Philipp Blom takes on historical revisionism, Rousseau, and the splendor of 18th century Paris. “A Wicked Company: The Forgotten Radicalism of the European Enlightenment”.
Monotheism, the trifold belief that a supernatural world exists and that it is governed exclusively by one all-powerful being and that one can have an intense personal relationship with said being, is perhaps the most consequential development of Western philosophy. Borrowing mightily from Judaism, Christianity had, by the 18th century, become the official religion of virtually all of Europe and Byzantium, while Islam dominated Arabia, Persia, and North Africa.
But while Christianity was beginning to assert itself abroad, it had begun to come under attack at home. Capitalism, industrialism, and scientific progress had so radically transformed Europe, and had done so with such breathtaking speed, that many European thinkers began to consider human progress capable of reaching perfection. To these thinkers, man was being tyrannized– his true potential blocked–by two ancient institutions: hereditary monarchy and Christianity.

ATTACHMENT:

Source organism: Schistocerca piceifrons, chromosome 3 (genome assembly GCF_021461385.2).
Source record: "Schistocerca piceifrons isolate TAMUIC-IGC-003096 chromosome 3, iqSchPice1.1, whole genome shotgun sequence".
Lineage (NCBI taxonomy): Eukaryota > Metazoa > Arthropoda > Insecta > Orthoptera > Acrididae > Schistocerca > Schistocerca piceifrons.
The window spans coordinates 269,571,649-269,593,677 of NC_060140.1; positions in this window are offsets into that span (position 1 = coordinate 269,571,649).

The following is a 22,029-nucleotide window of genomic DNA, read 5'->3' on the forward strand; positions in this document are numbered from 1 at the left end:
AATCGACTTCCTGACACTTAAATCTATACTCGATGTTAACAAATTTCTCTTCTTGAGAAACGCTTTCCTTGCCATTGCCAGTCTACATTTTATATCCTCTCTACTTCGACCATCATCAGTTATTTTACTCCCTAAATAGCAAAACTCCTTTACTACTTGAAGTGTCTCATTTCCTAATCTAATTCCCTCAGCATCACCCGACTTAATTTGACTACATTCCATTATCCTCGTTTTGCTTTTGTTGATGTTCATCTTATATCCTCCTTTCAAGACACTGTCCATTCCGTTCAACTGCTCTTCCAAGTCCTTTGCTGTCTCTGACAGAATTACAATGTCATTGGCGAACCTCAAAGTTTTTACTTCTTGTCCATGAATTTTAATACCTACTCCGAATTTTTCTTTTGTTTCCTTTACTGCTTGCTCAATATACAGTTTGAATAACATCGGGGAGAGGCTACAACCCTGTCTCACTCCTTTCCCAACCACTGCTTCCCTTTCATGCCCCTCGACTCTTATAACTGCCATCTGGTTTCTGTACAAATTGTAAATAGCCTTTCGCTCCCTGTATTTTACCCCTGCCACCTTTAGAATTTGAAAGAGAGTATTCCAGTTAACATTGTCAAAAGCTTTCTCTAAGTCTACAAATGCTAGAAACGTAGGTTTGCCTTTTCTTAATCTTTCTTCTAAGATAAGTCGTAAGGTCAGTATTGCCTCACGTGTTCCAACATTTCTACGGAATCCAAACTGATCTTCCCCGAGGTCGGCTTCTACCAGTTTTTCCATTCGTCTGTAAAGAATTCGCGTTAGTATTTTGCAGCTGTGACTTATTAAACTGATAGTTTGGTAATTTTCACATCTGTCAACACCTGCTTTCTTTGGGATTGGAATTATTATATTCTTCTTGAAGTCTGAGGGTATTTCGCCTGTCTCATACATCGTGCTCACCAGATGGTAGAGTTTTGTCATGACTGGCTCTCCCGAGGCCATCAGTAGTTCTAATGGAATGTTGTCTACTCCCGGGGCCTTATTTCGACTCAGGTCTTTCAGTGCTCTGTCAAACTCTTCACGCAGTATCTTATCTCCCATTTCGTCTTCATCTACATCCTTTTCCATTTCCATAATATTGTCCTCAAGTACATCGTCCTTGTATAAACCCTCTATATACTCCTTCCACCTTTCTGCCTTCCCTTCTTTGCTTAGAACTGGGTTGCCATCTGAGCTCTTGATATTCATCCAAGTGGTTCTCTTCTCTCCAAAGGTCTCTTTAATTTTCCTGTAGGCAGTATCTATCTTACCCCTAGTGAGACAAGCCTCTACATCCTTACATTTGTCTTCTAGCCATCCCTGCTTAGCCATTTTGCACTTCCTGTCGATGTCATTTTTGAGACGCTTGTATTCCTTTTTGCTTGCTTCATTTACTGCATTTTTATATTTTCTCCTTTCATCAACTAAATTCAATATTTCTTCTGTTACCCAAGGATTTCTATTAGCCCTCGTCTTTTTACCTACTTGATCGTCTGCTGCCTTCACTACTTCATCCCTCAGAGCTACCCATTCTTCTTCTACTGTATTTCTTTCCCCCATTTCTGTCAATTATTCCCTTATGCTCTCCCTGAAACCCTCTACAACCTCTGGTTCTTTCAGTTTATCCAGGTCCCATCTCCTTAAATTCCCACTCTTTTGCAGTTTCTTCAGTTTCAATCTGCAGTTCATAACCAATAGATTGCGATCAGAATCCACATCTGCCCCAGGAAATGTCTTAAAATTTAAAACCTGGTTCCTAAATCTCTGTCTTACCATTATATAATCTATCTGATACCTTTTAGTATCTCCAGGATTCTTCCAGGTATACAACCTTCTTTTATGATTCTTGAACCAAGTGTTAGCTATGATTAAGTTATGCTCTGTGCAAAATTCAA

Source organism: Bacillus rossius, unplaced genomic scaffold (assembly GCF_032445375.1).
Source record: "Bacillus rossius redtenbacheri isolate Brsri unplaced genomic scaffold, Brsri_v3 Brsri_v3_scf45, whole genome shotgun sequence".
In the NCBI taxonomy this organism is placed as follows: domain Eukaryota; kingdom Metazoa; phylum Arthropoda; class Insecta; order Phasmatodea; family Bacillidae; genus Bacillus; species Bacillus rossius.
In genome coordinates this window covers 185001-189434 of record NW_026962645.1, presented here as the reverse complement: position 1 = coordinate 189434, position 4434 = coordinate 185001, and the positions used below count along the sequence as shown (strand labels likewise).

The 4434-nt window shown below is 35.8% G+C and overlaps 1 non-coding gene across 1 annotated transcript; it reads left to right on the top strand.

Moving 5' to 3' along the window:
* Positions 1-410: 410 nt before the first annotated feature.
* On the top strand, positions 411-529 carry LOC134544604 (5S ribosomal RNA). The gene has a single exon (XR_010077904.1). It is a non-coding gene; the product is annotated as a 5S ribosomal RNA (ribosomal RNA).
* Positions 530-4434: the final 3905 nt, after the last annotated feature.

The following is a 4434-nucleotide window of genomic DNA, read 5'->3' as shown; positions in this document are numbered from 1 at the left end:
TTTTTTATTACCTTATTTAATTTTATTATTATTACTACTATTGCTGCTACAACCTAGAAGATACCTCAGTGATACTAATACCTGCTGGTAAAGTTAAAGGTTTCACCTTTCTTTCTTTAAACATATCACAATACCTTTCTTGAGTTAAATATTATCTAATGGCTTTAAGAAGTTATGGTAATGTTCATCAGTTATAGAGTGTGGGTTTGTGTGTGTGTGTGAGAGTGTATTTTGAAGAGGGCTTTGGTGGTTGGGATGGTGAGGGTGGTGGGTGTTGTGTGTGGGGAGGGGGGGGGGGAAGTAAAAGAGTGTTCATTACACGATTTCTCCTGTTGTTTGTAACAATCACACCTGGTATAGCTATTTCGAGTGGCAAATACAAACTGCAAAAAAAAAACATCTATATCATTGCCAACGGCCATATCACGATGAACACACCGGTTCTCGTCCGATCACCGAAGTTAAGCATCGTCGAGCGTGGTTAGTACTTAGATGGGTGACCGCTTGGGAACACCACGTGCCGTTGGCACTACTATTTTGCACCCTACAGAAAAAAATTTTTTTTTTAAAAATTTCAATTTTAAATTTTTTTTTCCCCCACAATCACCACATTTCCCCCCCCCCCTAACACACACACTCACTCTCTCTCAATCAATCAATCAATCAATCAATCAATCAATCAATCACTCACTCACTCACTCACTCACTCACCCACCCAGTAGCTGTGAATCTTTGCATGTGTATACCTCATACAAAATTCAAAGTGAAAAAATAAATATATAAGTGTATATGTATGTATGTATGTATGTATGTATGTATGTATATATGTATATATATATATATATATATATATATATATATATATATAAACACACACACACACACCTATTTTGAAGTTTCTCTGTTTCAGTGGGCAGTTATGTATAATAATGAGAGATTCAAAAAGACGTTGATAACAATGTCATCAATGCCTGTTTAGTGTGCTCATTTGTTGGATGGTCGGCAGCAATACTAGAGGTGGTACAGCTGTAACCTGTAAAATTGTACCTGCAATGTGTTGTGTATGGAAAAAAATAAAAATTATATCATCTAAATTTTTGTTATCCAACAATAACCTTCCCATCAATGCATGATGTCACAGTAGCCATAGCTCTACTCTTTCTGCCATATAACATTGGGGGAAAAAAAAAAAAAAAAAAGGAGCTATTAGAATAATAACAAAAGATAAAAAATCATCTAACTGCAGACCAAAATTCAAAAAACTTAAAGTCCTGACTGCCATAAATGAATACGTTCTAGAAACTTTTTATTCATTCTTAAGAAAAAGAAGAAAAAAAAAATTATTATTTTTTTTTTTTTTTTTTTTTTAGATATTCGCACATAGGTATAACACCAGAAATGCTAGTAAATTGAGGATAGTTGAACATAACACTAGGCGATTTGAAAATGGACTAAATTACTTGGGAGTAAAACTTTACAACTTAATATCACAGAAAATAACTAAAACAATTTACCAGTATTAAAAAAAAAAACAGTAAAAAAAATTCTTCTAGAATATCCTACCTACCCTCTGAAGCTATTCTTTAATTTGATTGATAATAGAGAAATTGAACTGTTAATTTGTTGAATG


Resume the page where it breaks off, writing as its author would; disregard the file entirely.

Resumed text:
European monarchs, yoked to a broad and expensive aristocracy, were increasingly seen as a social cancer; unnatural and unproductive, the ruling class consumed wealth created by others. Christianity proclaimed this order to be God’s will, damning those who challenged authority to eternal fire in the afterlife, and actual fire hear-and-now. This intolerably corrupted theocratic arrangement made increasingly little sense in the exciting new world of scientific and economic progress. Europe’s great thinkers set about crafting a path towards mankind’s ultimate political progress.
It is here where we come across a monumental division in Enlightenment thought regarding man and God. One camp, led by the deists Rousseau and Voltaire, argued that man cannot live without belief in absolute truth, even if that belief is actually false. Since Christianity was false, they believed, it was not to be simply destroyed, but actively replaced by a more perfect virtue, a perfect religion designed to worship a perfect being as deduced by human reason. Another camp, led by atheists Denis Diderot, Baron d’Holbach, and the atheistic David Hume, argued that Christianity was certainly false, but that it’s most consequential evils came not from the teachings of Jesus of Nazareth, but from Christianity’s unique standing in Europe as a law-religion, wedded to the state. Human progress was subject to acute limits, they reasoned, and thus they were skeptical of utopia, Christian or otherwise.